Relationships between adult workers' spiritual well-being and job satisfaction: a preliminary study.
Spiritual well-being has been found to correlate positively with a variety of indicators of psychological adjustment and overall wellness. For example, marital satisfaction, physical health, social adjustment, possession of strong coping skills, and resiliency in times of stress and personal crisis have all been linked to higher levels of spiritual well-being (Adams, Bezner, Drabbs, Zambarano, & Steinhardt, 2000; Ellison & Smith, 1991; Graham, Furr, Flowers, & Burke, 2001; Kamya, 2000; Paloutzian & Ellison, 1982; Roth, 1988; Westgate, 1996; Wolf & Stevens, 2001). Although the research cited focused on the relationship between spiritual well-being and mental health, physical health, and personal relationships, no empirical studies have investigated the relationship between spiritual well-being and job satisfaction. In fact, Dorn (1992) and Bloch and Richmond (1997) suggested that the integration of personal and career issues has been noticeably absent in the literature. Thus, the examination of potential connections between the work domain and spiritual well-being may provide a valuable contribution to both the practice and future research efforts of counselors, especially career counselors.
Although research exists linking overall psychological well-being to both spiritual well-being and job satisfaction (Adams et al., 2000; Kamya, 2000), surprisingly little empirical evidence exists describing the relationship between these two constructs. This lack of evidence is even more surprising given the existing models of wellness that describe spirituality and spiritual well-being as central to overall wellness and identify the work domain as an important part of overall well-being (Chandler, Holden, & Kolander, 1992; Hattie, Myers, & Sweeney, 2004; Myers, Sweeney, & Witmer, 2000). In addition, the definition of overall wellness used by the World Health Organization (1998) includes spiritual well-being as an essential component. The definition reads, in part, "health is a dynamic state of complete physical, mental spiritual and social well-being and not merely the absence of disease or infirmity" (World Health Organization, 1998, p. 4, annex 1). Researchers have found that persons who possess strong spiritual orientations and a positive sense of spiritual well-being do not experience many of the symptoms related to mental illness and loss of productivity in the workplace (Ellison, 1983; Tsuang, Williams, Simpson, & Lyons, 2002; Westgate, 1996).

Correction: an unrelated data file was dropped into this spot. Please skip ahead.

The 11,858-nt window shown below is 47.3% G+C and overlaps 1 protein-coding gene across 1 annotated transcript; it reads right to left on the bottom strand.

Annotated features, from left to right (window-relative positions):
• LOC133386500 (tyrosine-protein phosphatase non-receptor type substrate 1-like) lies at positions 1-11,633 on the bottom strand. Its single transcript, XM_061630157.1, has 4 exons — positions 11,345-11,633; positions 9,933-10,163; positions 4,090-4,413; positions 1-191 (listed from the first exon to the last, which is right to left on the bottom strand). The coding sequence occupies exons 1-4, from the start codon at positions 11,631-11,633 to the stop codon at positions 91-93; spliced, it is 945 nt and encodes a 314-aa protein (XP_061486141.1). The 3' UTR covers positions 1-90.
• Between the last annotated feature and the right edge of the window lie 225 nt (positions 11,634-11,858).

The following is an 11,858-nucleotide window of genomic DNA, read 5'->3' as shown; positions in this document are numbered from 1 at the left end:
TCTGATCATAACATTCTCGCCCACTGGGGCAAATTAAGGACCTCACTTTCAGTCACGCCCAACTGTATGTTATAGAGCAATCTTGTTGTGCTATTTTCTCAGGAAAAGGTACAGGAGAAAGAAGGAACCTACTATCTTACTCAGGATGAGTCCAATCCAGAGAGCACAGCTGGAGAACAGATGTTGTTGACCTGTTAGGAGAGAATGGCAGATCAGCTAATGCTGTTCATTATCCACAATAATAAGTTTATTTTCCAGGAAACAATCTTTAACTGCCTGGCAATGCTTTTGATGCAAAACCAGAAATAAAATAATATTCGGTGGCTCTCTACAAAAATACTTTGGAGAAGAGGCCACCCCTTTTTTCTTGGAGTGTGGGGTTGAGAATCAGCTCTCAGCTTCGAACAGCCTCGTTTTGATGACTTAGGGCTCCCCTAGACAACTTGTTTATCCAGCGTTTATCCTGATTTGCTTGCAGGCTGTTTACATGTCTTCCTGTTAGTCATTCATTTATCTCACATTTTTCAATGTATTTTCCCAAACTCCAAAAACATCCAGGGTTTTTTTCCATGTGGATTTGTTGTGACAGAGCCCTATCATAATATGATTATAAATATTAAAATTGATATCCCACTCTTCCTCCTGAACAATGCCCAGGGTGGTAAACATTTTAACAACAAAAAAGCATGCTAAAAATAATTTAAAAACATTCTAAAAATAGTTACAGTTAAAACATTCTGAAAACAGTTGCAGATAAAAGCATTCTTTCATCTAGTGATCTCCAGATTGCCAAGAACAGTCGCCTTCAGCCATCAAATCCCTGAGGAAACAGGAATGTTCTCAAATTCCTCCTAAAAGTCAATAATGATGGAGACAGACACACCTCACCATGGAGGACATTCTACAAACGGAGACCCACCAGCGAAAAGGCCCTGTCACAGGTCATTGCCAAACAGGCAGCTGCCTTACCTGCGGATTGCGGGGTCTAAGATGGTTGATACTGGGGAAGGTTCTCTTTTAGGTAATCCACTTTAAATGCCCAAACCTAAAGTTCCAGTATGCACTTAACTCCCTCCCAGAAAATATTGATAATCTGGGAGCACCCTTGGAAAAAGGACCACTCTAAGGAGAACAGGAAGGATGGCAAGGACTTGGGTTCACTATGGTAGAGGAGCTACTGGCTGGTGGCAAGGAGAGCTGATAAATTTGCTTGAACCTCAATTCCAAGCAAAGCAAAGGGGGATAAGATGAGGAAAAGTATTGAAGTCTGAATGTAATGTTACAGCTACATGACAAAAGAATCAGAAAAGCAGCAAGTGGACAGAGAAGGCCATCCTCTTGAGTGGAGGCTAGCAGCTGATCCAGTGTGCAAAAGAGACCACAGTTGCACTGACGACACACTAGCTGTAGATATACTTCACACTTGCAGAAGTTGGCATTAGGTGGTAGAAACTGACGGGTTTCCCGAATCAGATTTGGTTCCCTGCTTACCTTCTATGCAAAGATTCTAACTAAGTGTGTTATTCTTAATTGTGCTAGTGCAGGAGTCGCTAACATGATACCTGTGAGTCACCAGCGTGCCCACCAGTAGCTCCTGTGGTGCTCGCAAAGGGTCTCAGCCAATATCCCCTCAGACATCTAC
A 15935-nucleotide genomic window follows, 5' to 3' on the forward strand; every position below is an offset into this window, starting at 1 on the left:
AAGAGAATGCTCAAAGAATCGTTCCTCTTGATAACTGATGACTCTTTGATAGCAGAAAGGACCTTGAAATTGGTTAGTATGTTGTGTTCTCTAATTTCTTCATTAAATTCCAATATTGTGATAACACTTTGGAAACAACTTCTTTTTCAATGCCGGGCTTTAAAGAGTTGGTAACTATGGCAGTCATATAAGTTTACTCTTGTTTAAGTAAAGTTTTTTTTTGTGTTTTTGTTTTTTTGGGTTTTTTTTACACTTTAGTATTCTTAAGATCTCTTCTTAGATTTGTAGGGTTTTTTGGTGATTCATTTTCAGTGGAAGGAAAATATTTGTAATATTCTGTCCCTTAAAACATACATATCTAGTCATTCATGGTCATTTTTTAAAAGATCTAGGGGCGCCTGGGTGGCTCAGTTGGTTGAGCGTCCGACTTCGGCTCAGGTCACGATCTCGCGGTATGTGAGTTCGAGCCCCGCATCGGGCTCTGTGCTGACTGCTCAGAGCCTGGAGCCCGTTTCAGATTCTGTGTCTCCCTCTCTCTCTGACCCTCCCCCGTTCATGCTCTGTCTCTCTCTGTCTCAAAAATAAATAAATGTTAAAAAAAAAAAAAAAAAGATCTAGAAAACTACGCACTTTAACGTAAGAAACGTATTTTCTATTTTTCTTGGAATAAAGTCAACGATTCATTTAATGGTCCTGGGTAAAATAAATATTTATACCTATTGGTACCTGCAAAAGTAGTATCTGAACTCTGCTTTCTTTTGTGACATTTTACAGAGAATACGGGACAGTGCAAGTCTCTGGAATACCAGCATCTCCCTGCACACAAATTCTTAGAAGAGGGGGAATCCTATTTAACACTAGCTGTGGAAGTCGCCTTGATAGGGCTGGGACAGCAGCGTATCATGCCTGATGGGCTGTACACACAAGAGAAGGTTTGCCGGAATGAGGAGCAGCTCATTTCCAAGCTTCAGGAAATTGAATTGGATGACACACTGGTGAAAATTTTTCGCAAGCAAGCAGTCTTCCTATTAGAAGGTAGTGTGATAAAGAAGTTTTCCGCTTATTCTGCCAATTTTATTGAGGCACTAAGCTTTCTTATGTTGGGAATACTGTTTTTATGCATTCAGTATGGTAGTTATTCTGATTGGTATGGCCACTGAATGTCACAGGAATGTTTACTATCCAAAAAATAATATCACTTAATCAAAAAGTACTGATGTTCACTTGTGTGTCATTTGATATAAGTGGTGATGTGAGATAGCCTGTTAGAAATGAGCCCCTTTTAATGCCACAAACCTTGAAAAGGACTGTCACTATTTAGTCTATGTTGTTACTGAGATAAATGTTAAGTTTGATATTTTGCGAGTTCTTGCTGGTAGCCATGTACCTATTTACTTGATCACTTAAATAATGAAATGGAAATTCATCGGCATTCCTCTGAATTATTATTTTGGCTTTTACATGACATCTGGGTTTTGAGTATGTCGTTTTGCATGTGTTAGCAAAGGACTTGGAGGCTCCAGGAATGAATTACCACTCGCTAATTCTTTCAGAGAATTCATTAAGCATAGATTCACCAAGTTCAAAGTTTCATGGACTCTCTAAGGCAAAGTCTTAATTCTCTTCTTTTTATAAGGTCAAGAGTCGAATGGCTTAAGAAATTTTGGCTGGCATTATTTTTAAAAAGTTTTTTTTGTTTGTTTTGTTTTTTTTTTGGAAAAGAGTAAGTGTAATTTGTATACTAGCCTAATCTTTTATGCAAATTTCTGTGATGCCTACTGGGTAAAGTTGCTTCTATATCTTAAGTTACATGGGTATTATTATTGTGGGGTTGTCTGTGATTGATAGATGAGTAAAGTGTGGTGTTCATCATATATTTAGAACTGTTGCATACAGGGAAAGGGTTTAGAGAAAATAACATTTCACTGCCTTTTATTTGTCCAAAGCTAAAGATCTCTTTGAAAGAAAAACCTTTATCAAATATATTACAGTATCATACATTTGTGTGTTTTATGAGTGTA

For this study, spiritual well-being is defined as people's perception of the quality of their spiritual life (Paloutzian & Ellison, 1991). Spiritual well-being includes both a horizontal component (purpose and meaning in life) and a vertical component (a sense of a relationship with God or a spiritual being). Spiritual well-being can be a source of balance, harmony, and happiness through connective relationships to self, community, world, and a higher power (Burkhardt & Nagai-Jacobson, 2002; Nolan & Crawford, 1997).
The importance of defining a person's spiritual well-being is also reflected in the literature (Paloutzian & Ellison, 1991). This investigation follows the definition previously given that defines spiritual well-being as having two components: existential and religious (Ellison & Smith, 1991). Existential well-being includes the individual's sense of purpose in life and life satisfaction, which is a horizontal concept (Ellison & Smith, 1991); existential well-being is connected to a sense of vocation and purpose, which has been considered essential to job satisfaction (Trott, 1996). Religious well-being includes the individual's belief in God or a spiritual being, which is a vertical concept.
Components of people's perception of their spiritual well-being include searching for meaning and purpose in life, living by a set of values and beliefs, making a contribution in the world, and transcending oneself. Making meaning and finding purpose in life--the definition of existential well-being--are important components of wellness that may be attained by expressing one's spiritual well-being in the workplace.